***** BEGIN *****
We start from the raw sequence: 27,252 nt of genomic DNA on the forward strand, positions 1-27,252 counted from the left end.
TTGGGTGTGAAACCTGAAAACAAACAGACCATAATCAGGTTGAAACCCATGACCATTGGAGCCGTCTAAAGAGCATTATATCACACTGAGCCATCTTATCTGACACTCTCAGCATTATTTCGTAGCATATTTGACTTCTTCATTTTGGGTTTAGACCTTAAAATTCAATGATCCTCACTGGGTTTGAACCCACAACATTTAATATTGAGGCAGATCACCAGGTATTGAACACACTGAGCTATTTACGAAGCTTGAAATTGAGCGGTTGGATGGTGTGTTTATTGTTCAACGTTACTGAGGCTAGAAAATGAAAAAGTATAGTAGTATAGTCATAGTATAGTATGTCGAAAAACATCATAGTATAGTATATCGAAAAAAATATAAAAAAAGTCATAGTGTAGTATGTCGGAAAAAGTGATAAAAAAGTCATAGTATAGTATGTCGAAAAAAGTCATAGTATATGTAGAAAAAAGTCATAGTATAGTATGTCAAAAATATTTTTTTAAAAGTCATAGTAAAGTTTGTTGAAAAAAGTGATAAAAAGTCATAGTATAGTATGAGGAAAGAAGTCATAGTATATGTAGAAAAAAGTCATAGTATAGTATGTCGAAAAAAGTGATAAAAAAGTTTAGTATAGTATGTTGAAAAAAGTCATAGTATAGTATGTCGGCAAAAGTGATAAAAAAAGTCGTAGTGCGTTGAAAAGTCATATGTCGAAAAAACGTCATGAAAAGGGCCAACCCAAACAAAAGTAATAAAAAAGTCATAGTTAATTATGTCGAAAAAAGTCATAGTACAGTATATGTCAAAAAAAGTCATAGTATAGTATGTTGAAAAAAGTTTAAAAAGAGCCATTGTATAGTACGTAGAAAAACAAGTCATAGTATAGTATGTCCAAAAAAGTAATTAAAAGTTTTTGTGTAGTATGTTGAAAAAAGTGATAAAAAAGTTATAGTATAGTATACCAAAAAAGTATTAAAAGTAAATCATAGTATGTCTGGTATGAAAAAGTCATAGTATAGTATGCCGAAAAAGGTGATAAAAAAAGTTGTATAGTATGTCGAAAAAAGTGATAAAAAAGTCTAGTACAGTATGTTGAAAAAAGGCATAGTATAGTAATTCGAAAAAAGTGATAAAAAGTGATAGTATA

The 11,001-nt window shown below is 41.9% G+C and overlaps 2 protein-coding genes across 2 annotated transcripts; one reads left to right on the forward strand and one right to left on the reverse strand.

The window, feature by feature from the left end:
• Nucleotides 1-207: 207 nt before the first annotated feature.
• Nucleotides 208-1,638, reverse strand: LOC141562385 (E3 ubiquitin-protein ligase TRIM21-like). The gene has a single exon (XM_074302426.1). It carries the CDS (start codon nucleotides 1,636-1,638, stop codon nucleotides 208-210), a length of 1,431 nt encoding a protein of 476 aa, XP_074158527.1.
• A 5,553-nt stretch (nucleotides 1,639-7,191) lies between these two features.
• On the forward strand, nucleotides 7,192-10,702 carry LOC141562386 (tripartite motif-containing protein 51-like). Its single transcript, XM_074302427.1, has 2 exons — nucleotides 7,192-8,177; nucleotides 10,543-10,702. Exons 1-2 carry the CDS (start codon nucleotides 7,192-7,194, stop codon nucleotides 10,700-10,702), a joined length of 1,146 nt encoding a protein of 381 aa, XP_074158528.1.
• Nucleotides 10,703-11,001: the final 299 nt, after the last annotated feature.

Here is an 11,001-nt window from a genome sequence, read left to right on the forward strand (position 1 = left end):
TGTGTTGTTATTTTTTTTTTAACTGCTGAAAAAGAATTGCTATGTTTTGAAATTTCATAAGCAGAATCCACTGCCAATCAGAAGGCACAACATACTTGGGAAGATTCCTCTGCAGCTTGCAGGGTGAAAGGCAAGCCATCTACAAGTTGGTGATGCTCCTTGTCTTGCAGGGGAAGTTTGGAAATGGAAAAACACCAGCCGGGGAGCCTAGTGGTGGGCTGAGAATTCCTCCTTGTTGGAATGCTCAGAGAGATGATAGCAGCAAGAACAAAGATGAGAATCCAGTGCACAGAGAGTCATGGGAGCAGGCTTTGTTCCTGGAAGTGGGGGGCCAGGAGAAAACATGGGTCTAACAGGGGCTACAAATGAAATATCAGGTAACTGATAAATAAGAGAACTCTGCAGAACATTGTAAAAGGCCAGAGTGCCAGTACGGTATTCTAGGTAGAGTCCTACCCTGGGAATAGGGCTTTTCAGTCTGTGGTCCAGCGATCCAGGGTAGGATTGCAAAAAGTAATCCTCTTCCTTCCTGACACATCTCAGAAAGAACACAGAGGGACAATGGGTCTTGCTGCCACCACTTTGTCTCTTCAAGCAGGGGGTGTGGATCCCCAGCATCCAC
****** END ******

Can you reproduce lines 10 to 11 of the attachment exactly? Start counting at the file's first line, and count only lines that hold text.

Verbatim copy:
Here is an 11,001-nt window from a genome sequence, read left to right on the forward strand (position 1 = left end):
TGTGTTGTTATTTTTTTTTTAACTGCTGAAAAAGAATTGCTATGTTTTGAAATTTCATAAGCAGAATCCACTGCCAATCAGAAGGCACAACATACTTGGGAAGATTCCTCTGCAGCTTGCAGGGTGAAAGGCAAGCCATCTACAAGTTGGTGATGCTCCTTGTCTTGCAGGGGAAGTTTGGAAATGGAAAAACACCAGCCGGGGAGCCTAGTGGTGGGCTGAGAATTCCTCCTTGTTGGAATGCTCAGAGAGATGATAGCAGCAAGAACAAAGATGAGAATCCAGTGCACAGAGAGTCATGGGAGCAGGCTTTGTTCCTGGAAGTGGGGGGCCAGGAGAAAACATGGGTCTAACAGGGGCTACAAATGAAATATCAGGTAACTGATAAATAAGAGAACTCTGCAGAACATTGTAAAAGGCCAGAGTGCCAGTACGGTATTCTAGGTAGAGTCCTACCCTGGGAATAGGGCTTTTCAGTCTGTGGTCCAGCGATCCAGGGTAGGATTGCAAAAAGTAATCCTCTTCCTTCCTGACACATCTCAGAAAGAACACAGAGGGACAATGGGTCTTGCTGCCACCACTTTGTCTCTTCAAGCAGGGGGTGTGGATCCCCAGCATCCAC